The bread and butter of terrain data and DEMs have always been hydrologic modeling. The reason is simple, water follows the rules, it goes downhill and terrain will determine where the water will go, or so I thought…..
As I write this, I am in the middle of an actual flood. Boulder, Colorado is experiencing a 100 year flood event and it has been an eye opening experience to see the difference between a model and the real world.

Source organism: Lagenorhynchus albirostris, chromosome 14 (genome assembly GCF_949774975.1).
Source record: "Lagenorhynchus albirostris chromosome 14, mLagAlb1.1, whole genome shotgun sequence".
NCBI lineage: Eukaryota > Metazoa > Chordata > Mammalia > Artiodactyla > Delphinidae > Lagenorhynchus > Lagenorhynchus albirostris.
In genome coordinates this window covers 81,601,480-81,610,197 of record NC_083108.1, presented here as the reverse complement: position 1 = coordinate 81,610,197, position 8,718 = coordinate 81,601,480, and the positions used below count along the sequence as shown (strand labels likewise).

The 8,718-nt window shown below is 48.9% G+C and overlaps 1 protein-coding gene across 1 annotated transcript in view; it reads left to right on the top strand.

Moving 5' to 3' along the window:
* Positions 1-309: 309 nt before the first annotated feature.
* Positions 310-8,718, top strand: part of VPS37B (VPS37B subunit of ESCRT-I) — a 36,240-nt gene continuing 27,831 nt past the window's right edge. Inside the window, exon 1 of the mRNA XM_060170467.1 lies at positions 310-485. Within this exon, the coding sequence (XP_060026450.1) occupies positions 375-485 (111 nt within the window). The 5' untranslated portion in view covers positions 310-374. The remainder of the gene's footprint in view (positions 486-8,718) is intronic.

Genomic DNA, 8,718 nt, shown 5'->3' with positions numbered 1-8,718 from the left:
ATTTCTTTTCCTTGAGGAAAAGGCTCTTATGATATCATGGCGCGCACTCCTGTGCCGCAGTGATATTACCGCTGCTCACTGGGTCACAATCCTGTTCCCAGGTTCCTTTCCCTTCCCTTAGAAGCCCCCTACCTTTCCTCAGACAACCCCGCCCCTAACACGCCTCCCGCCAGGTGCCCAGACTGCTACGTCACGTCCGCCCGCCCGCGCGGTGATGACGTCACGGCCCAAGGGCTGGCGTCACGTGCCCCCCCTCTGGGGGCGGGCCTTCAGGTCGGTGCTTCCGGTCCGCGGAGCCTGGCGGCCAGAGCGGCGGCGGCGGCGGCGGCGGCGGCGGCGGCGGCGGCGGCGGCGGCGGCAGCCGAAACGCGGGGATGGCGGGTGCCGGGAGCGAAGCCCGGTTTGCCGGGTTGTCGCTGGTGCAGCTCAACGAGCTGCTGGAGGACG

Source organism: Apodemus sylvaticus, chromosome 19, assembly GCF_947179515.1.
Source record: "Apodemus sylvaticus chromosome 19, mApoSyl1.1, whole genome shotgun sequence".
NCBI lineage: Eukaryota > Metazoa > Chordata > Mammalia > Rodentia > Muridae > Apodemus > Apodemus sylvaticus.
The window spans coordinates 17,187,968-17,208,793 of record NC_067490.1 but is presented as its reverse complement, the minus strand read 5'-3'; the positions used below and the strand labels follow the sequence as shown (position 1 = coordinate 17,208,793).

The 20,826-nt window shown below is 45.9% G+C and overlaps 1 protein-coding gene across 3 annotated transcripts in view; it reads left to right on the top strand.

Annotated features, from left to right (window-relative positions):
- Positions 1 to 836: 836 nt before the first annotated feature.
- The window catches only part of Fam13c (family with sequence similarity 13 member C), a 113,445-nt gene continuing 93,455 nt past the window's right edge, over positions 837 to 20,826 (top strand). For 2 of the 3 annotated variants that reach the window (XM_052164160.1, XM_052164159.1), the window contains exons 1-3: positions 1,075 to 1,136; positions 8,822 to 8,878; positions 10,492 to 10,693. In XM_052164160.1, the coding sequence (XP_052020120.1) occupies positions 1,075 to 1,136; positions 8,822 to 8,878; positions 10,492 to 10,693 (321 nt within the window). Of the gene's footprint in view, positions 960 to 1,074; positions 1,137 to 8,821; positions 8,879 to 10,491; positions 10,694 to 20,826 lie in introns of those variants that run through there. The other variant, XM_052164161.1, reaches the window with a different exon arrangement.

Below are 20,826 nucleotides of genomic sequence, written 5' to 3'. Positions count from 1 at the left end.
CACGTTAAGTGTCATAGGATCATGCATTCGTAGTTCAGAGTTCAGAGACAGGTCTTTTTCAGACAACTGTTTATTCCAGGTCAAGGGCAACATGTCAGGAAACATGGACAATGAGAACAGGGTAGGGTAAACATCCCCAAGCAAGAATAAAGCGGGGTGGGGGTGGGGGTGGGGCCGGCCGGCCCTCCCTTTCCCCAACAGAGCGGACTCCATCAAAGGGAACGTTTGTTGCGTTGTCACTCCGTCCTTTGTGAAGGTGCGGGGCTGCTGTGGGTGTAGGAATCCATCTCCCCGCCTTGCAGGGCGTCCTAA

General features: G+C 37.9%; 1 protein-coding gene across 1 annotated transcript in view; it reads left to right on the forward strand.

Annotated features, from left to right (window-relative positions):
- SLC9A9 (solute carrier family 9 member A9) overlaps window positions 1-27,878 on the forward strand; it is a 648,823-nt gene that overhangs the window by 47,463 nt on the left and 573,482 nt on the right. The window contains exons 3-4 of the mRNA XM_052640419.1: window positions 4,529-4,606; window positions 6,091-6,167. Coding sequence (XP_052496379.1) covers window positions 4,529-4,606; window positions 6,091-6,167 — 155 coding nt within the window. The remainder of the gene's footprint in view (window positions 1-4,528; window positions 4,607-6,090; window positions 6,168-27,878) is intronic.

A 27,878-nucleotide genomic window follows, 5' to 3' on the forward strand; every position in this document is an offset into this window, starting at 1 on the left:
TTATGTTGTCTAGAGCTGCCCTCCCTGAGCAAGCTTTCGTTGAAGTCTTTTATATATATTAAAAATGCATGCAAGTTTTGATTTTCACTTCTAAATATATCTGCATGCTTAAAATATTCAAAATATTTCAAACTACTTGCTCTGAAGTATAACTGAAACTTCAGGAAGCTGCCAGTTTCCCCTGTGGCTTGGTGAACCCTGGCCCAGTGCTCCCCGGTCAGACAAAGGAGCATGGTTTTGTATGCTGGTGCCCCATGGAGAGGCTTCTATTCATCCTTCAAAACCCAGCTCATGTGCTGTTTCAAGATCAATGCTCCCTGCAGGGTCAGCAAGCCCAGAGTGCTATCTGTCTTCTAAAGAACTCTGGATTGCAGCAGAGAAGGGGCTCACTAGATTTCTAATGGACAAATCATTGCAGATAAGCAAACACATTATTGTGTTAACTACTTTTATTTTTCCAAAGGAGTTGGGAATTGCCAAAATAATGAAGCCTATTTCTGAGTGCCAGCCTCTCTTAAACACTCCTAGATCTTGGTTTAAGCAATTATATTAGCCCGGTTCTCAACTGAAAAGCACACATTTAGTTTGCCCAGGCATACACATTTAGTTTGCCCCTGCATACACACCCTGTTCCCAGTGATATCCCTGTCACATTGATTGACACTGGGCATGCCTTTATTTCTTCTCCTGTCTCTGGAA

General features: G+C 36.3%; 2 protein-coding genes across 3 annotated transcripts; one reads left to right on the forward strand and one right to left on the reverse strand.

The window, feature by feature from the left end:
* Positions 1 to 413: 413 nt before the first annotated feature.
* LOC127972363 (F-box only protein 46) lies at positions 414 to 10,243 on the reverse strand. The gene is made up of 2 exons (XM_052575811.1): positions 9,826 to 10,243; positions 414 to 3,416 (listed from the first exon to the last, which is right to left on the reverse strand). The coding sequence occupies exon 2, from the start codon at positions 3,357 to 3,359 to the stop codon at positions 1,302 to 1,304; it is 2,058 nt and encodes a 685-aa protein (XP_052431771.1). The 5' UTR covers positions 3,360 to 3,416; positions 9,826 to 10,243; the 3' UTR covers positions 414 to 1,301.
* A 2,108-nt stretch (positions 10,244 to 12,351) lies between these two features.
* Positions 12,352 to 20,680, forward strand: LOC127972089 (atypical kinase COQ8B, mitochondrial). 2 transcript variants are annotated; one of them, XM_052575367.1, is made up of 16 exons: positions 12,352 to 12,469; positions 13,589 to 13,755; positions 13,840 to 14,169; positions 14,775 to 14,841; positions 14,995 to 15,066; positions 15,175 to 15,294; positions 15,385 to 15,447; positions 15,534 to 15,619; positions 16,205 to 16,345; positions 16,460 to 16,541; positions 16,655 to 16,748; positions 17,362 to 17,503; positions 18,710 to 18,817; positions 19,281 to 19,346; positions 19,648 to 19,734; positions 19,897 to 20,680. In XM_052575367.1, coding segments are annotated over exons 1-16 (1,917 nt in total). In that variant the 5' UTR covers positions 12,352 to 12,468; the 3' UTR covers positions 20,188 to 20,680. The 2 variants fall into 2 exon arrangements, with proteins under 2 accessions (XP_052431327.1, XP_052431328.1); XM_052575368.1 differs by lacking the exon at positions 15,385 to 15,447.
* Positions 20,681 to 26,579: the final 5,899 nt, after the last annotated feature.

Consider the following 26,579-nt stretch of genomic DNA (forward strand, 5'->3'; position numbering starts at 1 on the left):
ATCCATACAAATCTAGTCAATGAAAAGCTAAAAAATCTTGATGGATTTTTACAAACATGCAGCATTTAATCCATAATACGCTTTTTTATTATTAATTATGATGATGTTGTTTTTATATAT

Our house sits on top of a ridge about 80 feet above flood level and 1200 feet away from the nearest drainage channels. If you evaluated a typical fluvial flood model, our house would be shown as well above flood levels of even a 500 year event. The problem is that the typical fluvial model only works when you focus on the drainage channel as the source of flood. In a pluvial event, where rain comes down faster than the drainage infrastructures can handle, the use of terrain data alone as an input for predicting the water movement is not enough. Not only must you know drainage infrastructure capacity but you need understand geology and the permeability of the soil, as well as the actual soil saturation.